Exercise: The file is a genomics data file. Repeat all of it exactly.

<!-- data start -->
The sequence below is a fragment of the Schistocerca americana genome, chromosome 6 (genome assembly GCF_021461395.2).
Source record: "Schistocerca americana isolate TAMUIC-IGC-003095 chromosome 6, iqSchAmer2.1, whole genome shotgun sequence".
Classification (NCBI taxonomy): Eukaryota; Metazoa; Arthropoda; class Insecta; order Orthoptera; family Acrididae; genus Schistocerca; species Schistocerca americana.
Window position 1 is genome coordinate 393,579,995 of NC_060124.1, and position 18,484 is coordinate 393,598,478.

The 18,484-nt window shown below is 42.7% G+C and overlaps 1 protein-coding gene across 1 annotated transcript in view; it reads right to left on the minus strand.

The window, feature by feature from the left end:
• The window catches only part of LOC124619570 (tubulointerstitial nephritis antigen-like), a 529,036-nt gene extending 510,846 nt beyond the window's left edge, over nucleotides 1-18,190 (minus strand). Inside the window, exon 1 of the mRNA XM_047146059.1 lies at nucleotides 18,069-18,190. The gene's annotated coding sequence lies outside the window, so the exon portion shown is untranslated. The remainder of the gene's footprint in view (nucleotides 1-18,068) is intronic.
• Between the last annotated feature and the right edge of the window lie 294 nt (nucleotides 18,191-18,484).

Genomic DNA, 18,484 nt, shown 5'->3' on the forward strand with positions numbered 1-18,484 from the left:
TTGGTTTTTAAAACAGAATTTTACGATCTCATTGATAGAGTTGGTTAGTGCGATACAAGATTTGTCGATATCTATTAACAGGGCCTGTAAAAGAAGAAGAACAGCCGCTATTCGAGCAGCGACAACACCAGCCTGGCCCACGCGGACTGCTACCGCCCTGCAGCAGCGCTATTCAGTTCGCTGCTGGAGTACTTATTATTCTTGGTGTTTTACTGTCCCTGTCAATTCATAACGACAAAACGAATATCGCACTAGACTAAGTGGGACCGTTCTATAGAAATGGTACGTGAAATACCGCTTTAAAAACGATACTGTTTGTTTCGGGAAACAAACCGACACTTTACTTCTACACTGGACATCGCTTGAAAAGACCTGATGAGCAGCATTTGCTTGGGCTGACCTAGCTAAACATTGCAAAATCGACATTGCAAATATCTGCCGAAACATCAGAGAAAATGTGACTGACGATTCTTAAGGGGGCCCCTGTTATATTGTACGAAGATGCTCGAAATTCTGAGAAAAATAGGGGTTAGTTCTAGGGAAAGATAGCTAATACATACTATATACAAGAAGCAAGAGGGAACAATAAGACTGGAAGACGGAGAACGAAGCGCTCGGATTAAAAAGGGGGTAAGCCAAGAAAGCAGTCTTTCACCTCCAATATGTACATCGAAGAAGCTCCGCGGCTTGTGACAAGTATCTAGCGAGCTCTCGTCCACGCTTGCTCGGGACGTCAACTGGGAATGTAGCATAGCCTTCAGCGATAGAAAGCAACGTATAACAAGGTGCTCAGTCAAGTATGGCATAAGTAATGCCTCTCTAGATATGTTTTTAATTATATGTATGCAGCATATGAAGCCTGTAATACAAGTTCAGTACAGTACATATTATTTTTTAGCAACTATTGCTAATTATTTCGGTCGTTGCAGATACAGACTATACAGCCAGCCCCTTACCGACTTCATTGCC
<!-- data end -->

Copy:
The sequence below is a fragment of the Schistocerca americana genome, chromosome 6 (genome assembly GCF_021461395.2).
Source record: "Schistocerca americana isolate TAMUIC-IGC-003095 chromosome 6, iqSchAmer2.1, whole genome shotgun sequence".
Classification (NCBI taxonomy): Eukaryota; Metazoa; Arthropoda; class Insecta; order Orthoptera; family Acrididae; genus Schistocerca; species Schistocerca americana.
Window position 1 is genome coordinate 393,579,995 of NC_060124.1, and position 18,484 is coordinate 393,598,478.

The 18,484-nt window shown below is 42.7% G+C and overlaps 1 protein-coding gene across 1 annotated transcript in view; it reads right to left on the minus strand.

The window, feature by feature from the left end:
• The window catches only part of LOC124619570 (tubulointerstitial nephritis antigen-like), a 529,036-nt gene extending 510,846 nt beyond the window's left edge, over nucleotides 1-18,190 (minus strand). Inside the window, exon 1 of the mRNA XM_047146059.1 lies at nucleotides 18,069-18,190. The gene's annotated coding sequence lies outside the window, so the exon portion shown is untranslated. The remainder of the gene's footprint in view (nucleotides 1-18,068) is intronic.
• Between the last annotated feature and the right edge of the window lie 294 nt (nucleotides 18,191-18,484).

Genomic DNA, 18,484 nt, shown 5'->3' on the forward strand with positions numbered 1-18,484 from the left:
TTGGTTTTTAAAACAGAATTTTACGATCTCATTGATAGAGTTGGTTAGTGCGATACAAGATTTGTCGATATCTATTAACAGGGCCTGTAAAAGAAGAAGAACAGCCGCTATTCGAGCAGCGACAACACCAGCCTGGCCCACGCGGACTGCTACCGCCCTGCAGCAGCGCTATTCAGTTCGCTGCTGGAGTACTTATTATTCTTGGTGTTTTACTGTCCCTGTCAATTCATAACGACAAAACGAATATCGCACTAGACTAAGTGGGACCGTTCTATAGAAATGGTACGTGAAATACCGCTTTAAAAACGATACTGTTTGTTTCGGGAAACAAACCGACACTTTACTTCTACACTGGACATCGCTTGAAAAGACCTGATGAGCAGCATTTGCTTGGGCTGACCTAGCTAAACATTGCAAAATCGACATTGCAAATATCTGCCGAAACATCAGAGAAAATGTGACTGACGATTCTTAAGGGGGCCCCTGTTATATTGTACGAAGATGCTCGAAATTCTGAGAAAAATAGGGGTTAGTTCTAGGGAAAGATAGCTAATACATACTATATACAAGAAGCAAGAGGGAACAATAAGACTGGAAGACGGAGAACGAAGCGCTCGGATTAAAAAGGGGGTAAGCCAAGAAAGCAGTCTTTCACCTCCAATATGTACATCGAAGAAGCTCCGCGGCTTGTGACAAGTATCTAGCGAGCTCTCGTCCACGCTTGCTCGGGACGTCAACTGGGAATGTAGCATAGCCTTCAGCGATAGAAAGCAACGTATAACAAGGTGCTCAGTCAAGTATGGCATAAGTAATGCCTCTCTAGATATGTTTTTAATTATATGTATGCAGCATATGAAGCCTGTAATACAAGTTCAGTACAGTACATATTATTTTTTAGCAACTATTGCTAATTATTTCGGTCGTTGCAGATACAGACTATACAGCCAGCCCCTTACCGACTTCATTGCC